I am more and more on the side of a humanistic approach to trauma and distress. We need to support each other and care for each other, not drug each other.

    And yes, I can think again and feel again as well. My biggest complaint when I was on psych meds was that I couldn’t feel—no one told me that was due to the drugs—I thought I was just too depressed to feel anything. Just awful what docs do to people. And what drugs do.

  • I saw a doctor at Johns Hopkins back in the 90s. My psychiatrist sent me there because I’d taken a number of antidepressants and none of them were working. My shrink threw my file onto a table and said, “I’m sending you to Hopkins. They deal with people like you all the time.” So the Hopkins doc read my file, asked me questions for about 30 minutes, and when he found out that Elavil made me feel really good for a few days after a previous 18 month depression, he diagnosed me with “mild, atypical hypomania.” That’s all it took for everyone else to treat me for bipolar I…….After I read Glenmullen’s book Prozac Backlash, I decided to discontinue all psych drugs and got off of them. I’ve been drug-free for 17 years with no occurrence of depression. I think the docs had me on so many drugs that it was impossible to tell a drug reaction from my real personality. They did the same thing to my mother back in the 1950s, so not much has really changed.

    The worst part for me? No doctor believed anything I had to say because who has to believe a psych patient? I can’t wait to read your book, Bruce. Bravo for your work. I didn’t realize it at the time, but I am an anti-authoritarian, which is why I had so much trouble in the mental health industrial complex.

  • HI Starr! Thank you for sharing your very courageous story. I resonated with your experience, especially the part about feeling like you never fit in or weren’t good enough. So many of us feel this way, and it helps to know that fact alone. The goal is to learn how to activate your inner resources, usually with the help of a kind mentor, so that you can undertake the very human journey of blossoming into wholeness.

    I went through an experience very similar to yours in the 1990s as did my mother back in the 1950s. Both of us were so severely overmedicated that it became impossible to tell what was a result of the drugs and what was a result of inner struggles. I was also medicated with opioids for a migraine along with taking psych drugs—mind-altering drugs. When I read Joseph Glenmullen’s book Prozac Backlash, I decided to discontinue all of my psych drugs and tapered off easily from them, except for an older tricyclic. That took me almost a year and I had lots of rebound symptoms. I got off opioids with the help of an energy healer in 4 months and the headache disappeared.

    When I had tapered off the drugs and told my psychiatrist, he told me I had a damaged brain and would get more depressed than ever without the drugs. Now I know that may have happened, but it would not have been depression returning, it would have been withdrawal symptoms. Seventeen years later, I am drug and depression free. I am so grateful to be well!!!!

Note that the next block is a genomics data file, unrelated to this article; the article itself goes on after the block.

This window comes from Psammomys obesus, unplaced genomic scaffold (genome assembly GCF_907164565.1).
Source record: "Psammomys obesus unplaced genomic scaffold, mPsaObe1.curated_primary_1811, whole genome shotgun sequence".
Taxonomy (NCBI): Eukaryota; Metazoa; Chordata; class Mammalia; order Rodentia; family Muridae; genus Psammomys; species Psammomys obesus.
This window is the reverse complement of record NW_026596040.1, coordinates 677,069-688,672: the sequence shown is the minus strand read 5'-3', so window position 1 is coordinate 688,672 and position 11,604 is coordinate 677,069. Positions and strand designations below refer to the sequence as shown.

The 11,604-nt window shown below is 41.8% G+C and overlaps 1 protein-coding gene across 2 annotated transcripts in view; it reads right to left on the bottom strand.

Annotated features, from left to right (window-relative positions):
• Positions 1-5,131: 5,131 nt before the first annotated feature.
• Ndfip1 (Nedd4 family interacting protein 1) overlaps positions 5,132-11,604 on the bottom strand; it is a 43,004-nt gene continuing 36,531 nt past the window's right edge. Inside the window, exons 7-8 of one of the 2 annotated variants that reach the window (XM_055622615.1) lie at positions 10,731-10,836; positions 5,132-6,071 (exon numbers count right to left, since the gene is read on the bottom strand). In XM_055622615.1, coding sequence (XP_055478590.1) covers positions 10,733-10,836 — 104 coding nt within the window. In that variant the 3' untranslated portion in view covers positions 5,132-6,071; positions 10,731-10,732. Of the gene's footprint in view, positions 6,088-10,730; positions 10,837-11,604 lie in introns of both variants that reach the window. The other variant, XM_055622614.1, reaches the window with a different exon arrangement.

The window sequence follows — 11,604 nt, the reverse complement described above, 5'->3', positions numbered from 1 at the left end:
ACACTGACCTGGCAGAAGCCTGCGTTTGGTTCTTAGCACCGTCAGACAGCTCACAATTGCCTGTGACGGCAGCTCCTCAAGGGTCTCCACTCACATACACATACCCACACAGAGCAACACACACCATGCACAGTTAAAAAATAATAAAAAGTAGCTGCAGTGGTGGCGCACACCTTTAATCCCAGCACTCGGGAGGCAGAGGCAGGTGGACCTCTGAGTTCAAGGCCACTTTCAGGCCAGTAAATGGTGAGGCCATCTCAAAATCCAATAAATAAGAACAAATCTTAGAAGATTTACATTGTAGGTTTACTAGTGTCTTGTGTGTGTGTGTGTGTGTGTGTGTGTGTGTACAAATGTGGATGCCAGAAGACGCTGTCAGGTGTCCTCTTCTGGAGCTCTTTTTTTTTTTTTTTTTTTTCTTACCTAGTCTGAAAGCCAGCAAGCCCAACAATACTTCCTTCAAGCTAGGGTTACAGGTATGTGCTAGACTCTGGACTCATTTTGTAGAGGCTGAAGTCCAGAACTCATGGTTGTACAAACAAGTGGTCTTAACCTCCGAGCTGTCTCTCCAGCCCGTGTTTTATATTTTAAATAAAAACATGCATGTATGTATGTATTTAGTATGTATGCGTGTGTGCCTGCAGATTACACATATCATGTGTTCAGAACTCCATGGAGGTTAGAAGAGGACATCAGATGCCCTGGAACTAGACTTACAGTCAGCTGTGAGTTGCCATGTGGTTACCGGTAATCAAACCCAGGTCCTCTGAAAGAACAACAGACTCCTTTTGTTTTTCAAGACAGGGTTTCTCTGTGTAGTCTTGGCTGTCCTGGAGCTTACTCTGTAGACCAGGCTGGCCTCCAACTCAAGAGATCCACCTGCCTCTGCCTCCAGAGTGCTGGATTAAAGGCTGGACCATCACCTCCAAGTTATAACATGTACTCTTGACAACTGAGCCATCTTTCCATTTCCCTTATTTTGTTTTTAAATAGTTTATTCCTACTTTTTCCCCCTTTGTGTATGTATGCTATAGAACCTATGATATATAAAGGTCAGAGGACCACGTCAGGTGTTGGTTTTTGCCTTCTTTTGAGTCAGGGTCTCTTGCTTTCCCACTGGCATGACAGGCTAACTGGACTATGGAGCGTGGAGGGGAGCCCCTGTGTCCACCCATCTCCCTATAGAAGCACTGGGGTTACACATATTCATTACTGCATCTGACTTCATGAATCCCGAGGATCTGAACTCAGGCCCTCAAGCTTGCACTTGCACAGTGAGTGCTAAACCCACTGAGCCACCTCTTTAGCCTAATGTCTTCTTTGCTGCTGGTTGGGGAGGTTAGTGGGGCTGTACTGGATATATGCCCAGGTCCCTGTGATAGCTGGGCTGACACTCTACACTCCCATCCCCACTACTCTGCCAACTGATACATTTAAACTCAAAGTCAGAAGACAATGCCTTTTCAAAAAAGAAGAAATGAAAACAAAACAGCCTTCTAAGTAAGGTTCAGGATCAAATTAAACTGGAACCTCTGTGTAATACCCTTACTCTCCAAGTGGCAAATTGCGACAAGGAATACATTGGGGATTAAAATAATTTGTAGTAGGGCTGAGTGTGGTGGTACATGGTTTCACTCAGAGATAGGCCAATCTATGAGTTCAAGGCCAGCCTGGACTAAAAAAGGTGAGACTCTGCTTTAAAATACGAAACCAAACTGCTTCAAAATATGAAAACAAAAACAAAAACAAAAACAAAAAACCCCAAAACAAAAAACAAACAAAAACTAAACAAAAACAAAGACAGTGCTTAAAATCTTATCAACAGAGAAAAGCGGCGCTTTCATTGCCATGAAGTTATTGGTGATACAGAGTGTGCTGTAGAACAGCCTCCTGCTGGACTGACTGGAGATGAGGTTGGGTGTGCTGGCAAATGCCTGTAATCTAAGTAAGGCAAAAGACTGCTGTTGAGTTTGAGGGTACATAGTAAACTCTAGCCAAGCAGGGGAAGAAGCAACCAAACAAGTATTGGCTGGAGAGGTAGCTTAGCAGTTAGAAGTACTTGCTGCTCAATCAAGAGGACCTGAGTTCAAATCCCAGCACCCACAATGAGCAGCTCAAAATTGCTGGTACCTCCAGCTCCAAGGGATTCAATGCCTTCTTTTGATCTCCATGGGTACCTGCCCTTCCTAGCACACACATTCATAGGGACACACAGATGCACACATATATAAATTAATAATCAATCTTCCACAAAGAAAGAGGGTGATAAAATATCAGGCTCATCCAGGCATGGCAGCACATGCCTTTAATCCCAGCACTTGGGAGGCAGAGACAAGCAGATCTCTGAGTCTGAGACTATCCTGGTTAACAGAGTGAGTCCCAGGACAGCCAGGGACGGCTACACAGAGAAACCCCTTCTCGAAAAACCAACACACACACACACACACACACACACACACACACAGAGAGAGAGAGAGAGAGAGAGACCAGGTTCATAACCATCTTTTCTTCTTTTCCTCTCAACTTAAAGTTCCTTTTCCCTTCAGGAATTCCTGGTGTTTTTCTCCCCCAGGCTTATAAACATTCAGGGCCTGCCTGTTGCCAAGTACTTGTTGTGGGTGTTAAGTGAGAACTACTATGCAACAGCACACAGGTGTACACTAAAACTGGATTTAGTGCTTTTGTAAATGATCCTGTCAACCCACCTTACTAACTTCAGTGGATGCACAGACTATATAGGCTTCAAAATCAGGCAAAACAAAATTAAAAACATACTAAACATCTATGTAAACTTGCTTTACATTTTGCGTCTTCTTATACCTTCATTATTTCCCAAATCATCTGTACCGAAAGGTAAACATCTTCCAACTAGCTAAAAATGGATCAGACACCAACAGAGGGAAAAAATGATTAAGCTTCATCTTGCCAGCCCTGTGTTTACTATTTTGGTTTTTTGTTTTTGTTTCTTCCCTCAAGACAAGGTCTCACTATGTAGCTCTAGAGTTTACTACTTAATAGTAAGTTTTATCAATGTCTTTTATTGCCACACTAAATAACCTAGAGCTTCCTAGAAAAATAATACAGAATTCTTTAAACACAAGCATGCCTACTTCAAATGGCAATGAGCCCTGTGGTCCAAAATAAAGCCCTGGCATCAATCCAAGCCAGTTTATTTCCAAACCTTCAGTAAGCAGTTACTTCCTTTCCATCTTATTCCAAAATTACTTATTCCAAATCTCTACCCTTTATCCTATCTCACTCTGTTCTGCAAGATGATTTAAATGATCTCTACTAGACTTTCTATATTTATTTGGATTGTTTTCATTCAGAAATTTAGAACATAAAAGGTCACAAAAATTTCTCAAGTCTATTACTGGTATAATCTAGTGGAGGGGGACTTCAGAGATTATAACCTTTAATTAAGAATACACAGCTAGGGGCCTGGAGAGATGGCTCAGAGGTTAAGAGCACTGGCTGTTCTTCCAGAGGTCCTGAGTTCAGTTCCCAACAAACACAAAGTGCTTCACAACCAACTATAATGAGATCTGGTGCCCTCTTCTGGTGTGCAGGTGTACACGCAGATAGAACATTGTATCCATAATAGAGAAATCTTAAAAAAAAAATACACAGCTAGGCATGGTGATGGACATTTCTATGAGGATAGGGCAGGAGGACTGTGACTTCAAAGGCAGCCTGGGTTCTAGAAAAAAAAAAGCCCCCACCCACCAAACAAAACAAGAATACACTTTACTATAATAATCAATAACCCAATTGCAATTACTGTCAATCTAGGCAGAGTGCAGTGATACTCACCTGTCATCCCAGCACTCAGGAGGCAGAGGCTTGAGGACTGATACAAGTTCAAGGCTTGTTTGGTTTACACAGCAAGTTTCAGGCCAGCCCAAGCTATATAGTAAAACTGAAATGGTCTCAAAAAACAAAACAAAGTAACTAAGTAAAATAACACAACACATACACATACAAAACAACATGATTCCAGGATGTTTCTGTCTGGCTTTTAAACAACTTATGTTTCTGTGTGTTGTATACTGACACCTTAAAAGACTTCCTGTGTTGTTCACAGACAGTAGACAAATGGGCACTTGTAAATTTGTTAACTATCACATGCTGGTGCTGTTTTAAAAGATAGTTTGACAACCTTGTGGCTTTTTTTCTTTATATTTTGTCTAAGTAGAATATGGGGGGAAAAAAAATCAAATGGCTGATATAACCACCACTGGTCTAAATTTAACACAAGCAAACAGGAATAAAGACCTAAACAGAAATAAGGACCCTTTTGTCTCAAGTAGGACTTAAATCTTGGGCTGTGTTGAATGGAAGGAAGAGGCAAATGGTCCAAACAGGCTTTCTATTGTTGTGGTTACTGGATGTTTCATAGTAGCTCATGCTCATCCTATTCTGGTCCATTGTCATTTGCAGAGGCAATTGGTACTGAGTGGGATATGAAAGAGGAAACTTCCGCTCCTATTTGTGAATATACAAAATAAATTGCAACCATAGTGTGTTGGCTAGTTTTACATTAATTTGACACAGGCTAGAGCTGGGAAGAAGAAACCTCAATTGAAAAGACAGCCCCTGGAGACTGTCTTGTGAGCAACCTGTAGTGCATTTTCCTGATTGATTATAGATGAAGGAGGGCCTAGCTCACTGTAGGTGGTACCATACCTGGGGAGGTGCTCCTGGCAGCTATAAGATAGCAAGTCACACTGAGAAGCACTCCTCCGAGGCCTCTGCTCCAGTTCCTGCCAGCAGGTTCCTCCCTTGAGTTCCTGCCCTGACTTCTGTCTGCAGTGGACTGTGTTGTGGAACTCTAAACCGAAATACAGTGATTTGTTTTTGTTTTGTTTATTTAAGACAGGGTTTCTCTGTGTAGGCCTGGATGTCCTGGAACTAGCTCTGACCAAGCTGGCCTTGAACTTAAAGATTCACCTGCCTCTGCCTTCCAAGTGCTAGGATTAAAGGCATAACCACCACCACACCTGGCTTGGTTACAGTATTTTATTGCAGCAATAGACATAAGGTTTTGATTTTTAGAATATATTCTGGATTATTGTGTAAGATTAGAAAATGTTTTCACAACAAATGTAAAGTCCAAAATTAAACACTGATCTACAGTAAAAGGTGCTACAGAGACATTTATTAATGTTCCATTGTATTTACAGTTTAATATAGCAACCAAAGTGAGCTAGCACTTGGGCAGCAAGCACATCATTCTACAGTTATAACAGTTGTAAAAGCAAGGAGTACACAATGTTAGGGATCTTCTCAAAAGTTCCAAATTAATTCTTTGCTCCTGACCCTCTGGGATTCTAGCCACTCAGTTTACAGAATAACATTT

It is hard for anyone to speak out against the drug paradigm—even though the chemical imbalance myth has been thoroughly debunked–it persists in society at large. Most people think I’m on the fringe when I talk about the harms of the drugs…..I am so grateful that you made it out of drug hell and can help people in a more holistic way—-and sorry that your job has such constraints around the drug issue—–which is all about money anyway.

    I am taking the webinar offered on MIA on informed consent…..maybe you could advocate for that in your workplace. Bravo for you and for all the good work you are doing!

  • How did you get from financial stream and insomnia to bipolar??? Oh, wait, you must have seen a psychiatrist. I have never heard of full moral status before, but I applaud your decision to go through the process and have your diagnosis formally removed. As Paula Caplan says, the problems begin once you have a diagnosis. I had a diagnosis of mild, atypical hypomania because I felt really happy for a few days when the depression lifted and the doctor told me that I was too happy for too many days. As if there is an arbitrary normal. I stopped taking maintenance psych drugs in 2002 and have been free of depression since 1997. I think my story stands as an example of how the chemical imbalance theory is deeply flawed. When I told my doc I was discontinuing the drugs, he told me I had a damaged brain and would get sicker than ever without drugs. Wrong again. Thanks again for your story and for your courage. No one should have to fear a diagnosis, but sadly, the mental health diagnoses are fraught with tremendous peril for those who carry them.

  • Wow, thanks so much, Sarah. I love that you take the language of psychology and break it down with a very clear analogy to explain what’s going on. As I read, I thought about many years ago when I was in an out-patient program and met a woman who was catatonic….it seems to me that maybe catatonia fits into fright. But instead of any kind of holistic treatment, she had some ECT treatments and then got “better.” I could cry at the thought of what might have been for her had anyone seen her in a different light.

    Yes, we all have agency and are not at the mercy of imbalanced brain chemicals. Keep writing to create a new paradigm!

  • I found this interview to be very hopeful for the future treatment of emotional distress- the idea of learning to manage your feelings and symptoms and learning how to live with your circumstances is really the key to full recovery as opposed to symptom relief. I found a few professionals who were willing to really assist me, but the others kept throwing pills in my direction. Dr. Van Os may sound radical because his voice is far outside the mainstream, but I’d put my ship in with his any day rather than trust the traditional practitioners. Thanks for a great interview.